Sweating With An Artificial Skin
October 3, 2020 by anon
Human body’s natural cooling mechanism, also known as sweating, is a messy phenomenon. It leaves you stinking with sweat rings and therefore is not the most desirable experience. It is comical to imagine a world where humans would have also been panting like other animals in order to regulate body heat. At some stage of evolution, we bade goodbye to the fur of our ancestors and welcomed a sweaty skin for the purpose of thermoregulation. In addition to stabilizing the body temperature, sweat glands also secrete antimicrobial substances, which helps in preventing skin diseases.
The human skin has, therefore, been an inspiration for many ‘smart’ materials. Synthesis of chemical surfaces which dynamically alter their composition and physical structure can be achieved by mimicking the skin., While sweating, human skin mainly secretes water. The appeal of mimicking the human skin lies in the fact that secretions by an artificial skin need not be just limited to water. Imagine being able to release antibiotics on demand or initiating chemical reactions with a controlled supply of reactants and substrates. Zhan et. al. designed an artificial skin which does just this.
The above mentioned artificial skin administers fluid by a ‘triggered’ release. On application of some external stimuli, the material releases liquid stored in its pores. The special property here is the ‘triggered’ release and not a passive release of the stored fluid which is usually encountered in most materials. The artificial skins consist of a porous coating with a sub-micrometer pore size. In chemical terms, the material is in fact a ‘highly ordered dielectric liquid crystal polymer network’. A pretty long term, but almost everyone who has a relatively modern television, has made use of this technology and knows it by the commonly used term: Liquid Crystal Display (LCD).
A more interesting aspect of this whole experiment was the external stimuli which is needed to trigger the release. The release is controlled by a Radio frequency (RF) electric field. RF is considered as a low-energy and non-ionizing radiation and is extensively used in a variety of medical applications.
When an RF field is applied, the molecules in the material start oscillating(vibrating) about their respective positions. Although the molecules are tightly embedded in the polymer network, these slight deviations from their original position creates dynamic empty spaces in the network. The polymer network is, therefore, microscopically deformed leading to pressure inside the pores and the liquid stored in these pores is secreted out. An animation showing the phenomenon is depicted below.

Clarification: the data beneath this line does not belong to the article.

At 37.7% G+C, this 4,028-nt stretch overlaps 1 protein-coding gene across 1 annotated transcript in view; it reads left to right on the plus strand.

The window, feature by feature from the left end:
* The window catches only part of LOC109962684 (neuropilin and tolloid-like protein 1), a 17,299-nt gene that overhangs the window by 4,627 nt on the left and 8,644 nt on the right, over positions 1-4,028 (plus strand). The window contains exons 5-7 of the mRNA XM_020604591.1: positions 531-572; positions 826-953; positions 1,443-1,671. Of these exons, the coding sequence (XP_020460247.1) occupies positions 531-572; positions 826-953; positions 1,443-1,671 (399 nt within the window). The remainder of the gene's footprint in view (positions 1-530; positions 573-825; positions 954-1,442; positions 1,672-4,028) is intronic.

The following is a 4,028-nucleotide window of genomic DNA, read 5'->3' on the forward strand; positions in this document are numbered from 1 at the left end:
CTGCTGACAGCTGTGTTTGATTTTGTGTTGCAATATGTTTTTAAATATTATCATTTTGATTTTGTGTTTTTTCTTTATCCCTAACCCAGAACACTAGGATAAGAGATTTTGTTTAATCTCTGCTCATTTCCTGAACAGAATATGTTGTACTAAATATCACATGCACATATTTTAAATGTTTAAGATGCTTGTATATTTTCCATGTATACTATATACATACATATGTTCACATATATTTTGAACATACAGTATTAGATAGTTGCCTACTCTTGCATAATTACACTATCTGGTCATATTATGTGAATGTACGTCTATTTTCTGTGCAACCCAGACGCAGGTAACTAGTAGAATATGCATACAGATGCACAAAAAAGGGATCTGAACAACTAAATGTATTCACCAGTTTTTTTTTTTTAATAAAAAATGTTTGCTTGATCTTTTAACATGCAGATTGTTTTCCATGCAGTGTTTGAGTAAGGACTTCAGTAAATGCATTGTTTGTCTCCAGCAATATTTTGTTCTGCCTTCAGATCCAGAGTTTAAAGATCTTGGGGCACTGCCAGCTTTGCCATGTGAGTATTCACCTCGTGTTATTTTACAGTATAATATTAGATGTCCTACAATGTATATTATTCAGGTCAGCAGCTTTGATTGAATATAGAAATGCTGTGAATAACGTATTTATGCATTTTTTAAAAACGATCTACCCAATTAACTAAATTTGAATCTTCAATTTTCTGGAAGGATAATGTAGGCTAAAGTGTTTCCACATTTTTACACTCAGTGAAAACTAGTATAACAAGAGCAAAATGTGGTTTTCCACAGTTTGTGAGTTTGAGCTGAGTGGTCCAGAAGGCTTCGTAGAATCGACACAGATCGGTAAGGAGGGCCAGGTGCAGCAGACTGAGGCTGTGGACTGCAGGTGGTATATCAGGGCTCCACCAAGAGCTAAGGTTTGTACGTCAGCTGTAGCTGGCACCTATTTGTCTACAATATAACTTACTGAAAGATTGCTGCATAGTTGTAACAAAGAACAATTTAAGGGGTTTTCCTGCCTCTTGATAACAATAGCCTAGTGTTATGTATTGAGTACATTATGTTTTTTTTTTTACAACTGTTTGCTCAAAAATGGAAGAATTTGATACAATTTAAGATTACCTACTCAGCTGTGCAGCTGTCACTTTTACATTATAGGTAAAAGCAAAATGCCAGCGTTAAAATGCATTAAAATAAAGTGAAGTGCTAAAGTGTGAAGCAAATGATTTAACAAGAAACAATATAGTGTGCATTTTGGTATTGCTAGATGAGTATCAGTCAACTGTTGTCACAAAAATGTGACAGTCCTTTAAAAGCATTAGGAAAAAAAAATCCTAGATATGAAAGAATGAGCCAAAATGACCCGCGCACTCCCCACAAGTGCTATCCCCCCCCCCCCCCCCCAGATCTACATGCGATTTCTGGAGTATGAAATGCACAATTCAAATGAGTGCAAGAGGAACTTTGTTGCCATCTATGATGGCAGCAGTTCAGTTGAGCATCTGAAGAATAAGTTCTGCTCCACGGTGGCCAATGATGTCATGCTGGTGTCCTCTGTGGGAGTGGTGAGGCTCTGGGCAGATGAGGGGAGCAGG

Figure 1 Excretion of liquid from the surface when the RF field is switched on. Taken from .
The amount of liquid excreted can be controlled by the strength of the RF field. After the excretion of the fluid, the material can even reabsorb liquid again and conduct the same process for several cycles.
While it is definitely fascinating to make an artificial skin wearing android sweat, the material has a ton of other applications including but not limited to automation of chemical reactions on surfaces, medicine release etc. As a proof of concept, the original paper also demonstrates a triggered release of a chemical dye and Ibuprofen (a common pain killer) using the material.
 Murakami, Masamoto, et al. “Cathelicidin anti-microbial peptide expression in sweat, an innate defense system for the skin.” Journal of Investigative Dermatology 119.5 (2002): 1090-1095. (https://www.sciencedirect.com/science/article/pii/S0022202X15300518)
 Gould, Julie. “Superpowered skin.” Nature 563.7732 (2018): S84-S84 (https://www.nature.com/articles/d41586-018-07429-3)
 Candas, V., J. P. Libert, and J. J. Vogt. “Human skin wettedness and evaporative efficiency of sweating.” Journal of Applied Physiology 46.3 (1979): 522-528 (https://doi.org/10.1152/jappl.19220.127.116.112)
 El-Domyati, Moetaz, et al. “Radiofrequency facial rejuvenation: evidence-based effect.” Journal of the American Academy of Dermatology 64.3 (2011): 524-535.
Guest post written by Davis Thomas Daniel
After his bachelors in Chemistry from St. Stephen’s College, Delhi, Davis moved to Germany in 2017 to complete his Masters in Chemistry specializing in Magnetic Resonance from University of Bonn. He is currently pursuing his doctoral degree at Forschungzentrum Jülich in Germany where he investigates redox processes in Organic Polymer Batteries using Electron paramagnetic resonance spectroscopy.
He enjoys cooking, surreal humor, casual programming, visiting museums and writing poetry.